Tuesday, June 19, 2012

No! Really?

Millionaire Parents Say Their Kids Are Unfit to Inherit

This is my shocked face. Seriously. Rich parents are saying that their kids
“lacked the requisite capacity or skill, knowledge, experience, judgment or responsible work ethic” to manage the business and inheritance."
While that quote comes from Australian mom & rich person Gina Rinehart, it's reported that half of US millionaire parents agree with her.

The author offers two explanations. One is that the parents value the struggle they faced to become rich, and want their kids to have the same same difficult but fulfilling experience. The other is that they don't feel the kids can handle all that money--they're not prepared emotionally and financially for it.

I'm calling bullshit. Leaving aside the whole notion of not being prepared financially to be financially well off--whatever that means--what I'm seeing is my generation doing what it does best--blaming someone else, in this case their children, for their own failings.

This is something that a large part of the Boomer generation has a great talent for. Back in the 60s it was "The Man" keeping you down (I'm sure the drugs and not working had nothing to do with it). In the 70s it was the economy (again, I'm sure the drugs and not working had nothing to do with it). In the 80s it was greed (and the fact that we didn't have the foresight to get a Harvard MBA of our own and work in investment banking) doing the dirty work. In the 90s it was Wall Street and the Republicans, with an encore presentation in the first decade of the 2000s (with the Global War on Terror added for zest). I have yet to figure out whose fault it is in this decade, but I'm betting on the Mayans with Global Warming to place.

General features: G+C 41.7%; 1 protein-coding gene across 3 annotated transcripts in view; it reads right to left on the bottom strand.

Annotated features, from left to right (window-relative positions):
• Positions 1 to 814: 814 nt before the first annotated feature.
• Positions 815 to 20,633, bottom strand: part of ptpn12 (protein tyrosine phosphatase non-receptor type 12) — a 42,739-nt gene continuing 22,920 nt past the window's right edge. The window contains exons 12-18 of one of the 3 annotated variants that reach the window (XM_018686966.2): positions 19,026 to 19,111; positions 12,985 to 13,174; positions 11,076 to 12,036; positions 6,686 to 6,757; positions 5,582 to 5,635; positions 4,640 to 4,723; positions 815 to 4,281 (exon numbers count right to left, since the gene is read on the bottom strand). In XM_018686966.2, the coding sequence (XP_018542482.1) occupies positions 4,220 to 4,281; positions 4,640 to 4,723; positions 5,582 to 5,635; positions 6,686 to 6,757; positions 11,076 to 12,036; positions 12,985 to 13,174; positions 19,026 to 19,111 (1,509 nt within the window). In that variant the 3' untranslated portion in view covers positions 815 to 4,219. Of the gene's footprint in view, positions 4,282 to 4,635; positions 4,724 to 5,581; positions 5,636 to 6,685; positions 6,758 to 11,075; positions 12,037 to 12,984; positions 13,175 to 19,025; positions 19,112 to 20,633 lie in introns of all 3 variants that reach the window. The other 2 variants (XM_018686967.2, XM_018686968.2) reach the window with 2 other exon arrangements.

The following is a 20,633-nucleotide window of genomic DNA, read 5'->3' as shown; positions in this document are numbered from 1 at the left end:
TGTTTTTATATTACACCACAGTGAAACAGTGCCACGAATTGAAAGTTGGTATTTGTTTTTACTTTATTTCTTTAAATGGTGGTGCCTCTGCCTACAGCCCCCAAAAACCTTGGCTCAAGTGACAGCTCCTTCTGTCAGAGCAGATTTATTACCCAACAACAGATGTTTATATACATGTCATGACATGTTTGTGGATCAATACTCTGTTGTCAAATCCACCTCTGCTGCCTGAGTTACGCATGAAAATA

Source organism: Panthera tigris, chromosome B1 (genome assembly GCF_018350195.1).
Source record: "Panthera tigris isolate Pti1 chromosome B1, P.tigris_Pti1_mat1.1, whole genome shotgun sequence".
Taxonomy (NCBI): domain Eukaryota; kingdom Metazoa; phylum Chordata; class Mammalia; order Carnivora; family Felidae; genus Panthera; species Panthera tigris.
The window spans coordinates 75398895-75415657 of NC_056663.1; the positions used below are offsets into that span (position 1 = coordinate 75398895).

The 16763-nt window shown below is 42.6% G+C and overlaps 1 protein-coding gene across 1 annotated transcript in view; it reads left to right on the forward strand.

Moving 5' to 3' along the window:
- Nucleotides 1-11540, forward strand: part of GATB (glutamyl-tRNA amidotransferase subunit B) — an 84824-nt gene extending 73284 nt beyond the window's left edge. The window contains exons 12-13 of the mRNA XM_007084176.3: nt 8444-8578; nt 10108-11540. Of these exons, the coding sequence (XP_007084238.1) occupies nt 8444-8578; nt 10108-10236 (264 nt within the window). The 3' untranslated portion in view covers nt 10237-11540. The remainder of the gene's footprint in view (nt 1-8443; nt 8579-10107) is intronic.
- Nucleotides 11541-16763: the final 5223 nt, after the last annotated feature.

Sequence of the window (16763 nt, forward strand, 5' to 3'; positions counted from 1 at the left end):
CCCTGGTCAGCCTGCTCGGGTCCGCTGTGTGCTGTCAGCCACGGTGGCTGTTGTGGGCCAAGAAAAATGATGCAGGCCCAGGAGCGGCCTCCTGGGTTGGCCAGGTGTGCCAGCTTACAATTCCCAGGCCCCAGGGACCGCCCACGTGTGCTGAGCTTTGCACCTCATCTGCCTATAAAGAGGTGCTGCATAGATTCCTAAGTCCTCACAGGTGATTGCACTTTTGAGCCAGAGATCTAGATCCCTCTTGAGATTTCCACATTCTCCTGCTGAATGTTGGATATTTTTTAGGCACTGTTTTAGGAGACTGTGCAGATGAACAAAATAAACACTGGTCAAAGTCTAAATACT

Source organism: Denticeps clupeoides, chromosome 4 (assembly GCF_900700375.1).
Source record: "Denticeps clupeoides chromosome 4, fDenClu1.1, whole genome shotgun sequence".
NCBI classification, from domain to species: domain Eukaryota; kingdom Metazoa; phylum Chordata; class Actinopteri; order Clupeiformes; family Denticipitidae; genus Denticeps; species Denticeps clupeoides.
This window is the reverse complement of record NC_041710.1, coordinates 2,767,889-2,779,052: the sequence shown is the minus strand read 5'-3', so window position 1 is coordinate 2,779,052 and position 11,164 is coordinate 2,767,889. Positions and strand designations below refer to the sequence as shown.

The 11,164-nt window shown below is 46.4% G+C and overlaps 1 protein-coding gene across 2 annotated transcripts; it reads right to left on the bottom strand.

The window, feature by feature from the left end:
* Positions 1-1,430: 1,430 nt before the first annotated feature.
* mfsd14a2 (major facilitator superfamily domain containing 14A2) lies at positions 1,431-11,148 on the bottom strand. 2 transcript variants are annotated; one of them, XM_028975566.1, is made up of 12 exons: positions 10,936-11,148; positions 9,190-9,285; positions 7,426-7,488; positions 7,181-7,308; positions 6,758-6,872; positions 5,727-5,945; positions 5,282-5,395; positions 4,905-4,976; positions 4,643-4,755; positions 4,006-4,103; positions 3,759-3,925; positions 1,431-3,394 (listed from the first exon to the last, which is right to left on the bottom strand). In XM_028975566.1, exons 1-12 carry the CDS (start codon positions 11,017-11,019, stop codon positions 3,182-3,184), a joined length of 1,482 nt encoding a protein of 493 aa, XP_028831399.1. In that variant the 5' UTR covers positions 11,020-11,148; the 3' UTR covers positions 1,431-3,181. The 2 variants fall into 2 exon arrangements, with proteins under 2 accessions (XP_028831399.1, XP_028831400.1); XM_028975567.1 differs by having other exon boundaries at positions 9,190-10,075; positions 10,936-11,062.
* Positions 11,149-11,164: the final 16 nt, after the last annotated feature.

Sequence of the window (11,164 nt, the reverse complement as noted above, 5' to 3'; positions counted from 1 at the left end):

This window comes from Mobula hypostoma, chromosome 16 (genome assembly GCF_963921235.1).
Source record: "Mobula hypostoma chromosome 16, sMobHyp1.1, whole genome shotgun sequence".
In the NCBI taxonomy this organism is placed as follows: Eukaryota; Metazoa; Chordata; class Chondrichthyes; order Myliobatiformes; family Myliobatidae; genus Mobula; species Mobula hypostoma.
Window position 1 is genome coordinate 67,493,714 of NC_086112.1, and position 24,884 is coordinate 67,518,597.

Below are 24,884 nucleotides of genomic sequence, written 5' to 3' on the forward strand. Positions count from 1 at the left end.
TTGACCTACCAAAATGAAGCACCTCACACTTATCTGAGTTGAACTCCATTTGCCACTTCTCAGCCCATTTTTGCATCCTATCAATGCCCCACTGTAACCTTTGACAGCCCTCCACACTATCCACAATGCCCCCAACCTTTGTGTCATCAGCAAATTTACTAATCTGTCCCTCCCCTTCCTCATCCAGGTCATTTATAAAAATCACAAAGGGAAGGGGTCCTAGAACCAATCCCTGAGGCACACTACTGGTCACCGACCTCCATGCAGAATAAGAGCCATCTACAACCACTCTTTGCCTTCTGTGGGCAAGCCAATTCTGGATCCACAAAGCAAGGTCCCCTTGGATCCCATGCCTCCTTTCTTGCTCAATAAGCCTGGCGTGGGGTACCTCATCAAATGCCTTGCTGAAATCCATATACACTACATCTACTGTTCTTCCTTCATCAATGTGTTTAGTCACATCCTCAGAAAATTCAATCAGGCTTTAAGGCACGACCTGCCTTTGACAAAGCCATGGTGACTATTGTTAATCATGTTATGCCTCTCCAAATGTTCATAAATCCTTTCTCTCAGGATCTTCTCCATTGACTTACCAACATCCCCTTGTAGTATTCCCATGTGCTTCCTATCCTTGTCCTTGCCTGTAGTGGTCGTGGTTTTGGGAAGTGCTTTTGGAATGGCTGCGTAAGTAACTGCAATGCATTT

It couldn't possibly be that Mommy and Daddy Richest failed to teach their kids how money works, how to deal with it, how to make it and how to make it grow. I refuse to believe that, not with the evidence of the generations of the Hilton family building a great hotel chain and Paris as their offspring, waiting for her turn to prove herself in business. It cannot be!

What I'm betting really went on is that these successful Boomers were so engrossed in making the money that they ignored everything but that. The heck with the kids, the nanny and the expensive private school will take care of them. We've worked hard to be successful--let's take a vacation on the Riviera, just you and me! And while we're gone, we can have the house redecorated.

Our parents were the Greatest Generation. They survived the Great Depression, won World War II and the Cold War. (Yes, we did win, not that you can tell it now.) But, as imperfect humans, they had their flaws.

Us.

I'm hoping that, rather than taking us as good examples, our children are smart enough to take us as terrible warnings. Our parents, who had been through so much, wanted it to be easier for us, and showered us with everything except the hard lessons they had learned. Don't forget, we've also been called the "Me Generation", and with damned good reason. It's all about us--that's what our parents unwittingly taught us. As a generation, we partied it up and generally enjoyed the hell out of it, and our children, our grandchildren and likely our great-grandchildren will pay the bills.

I hope they will still remember us fondly.

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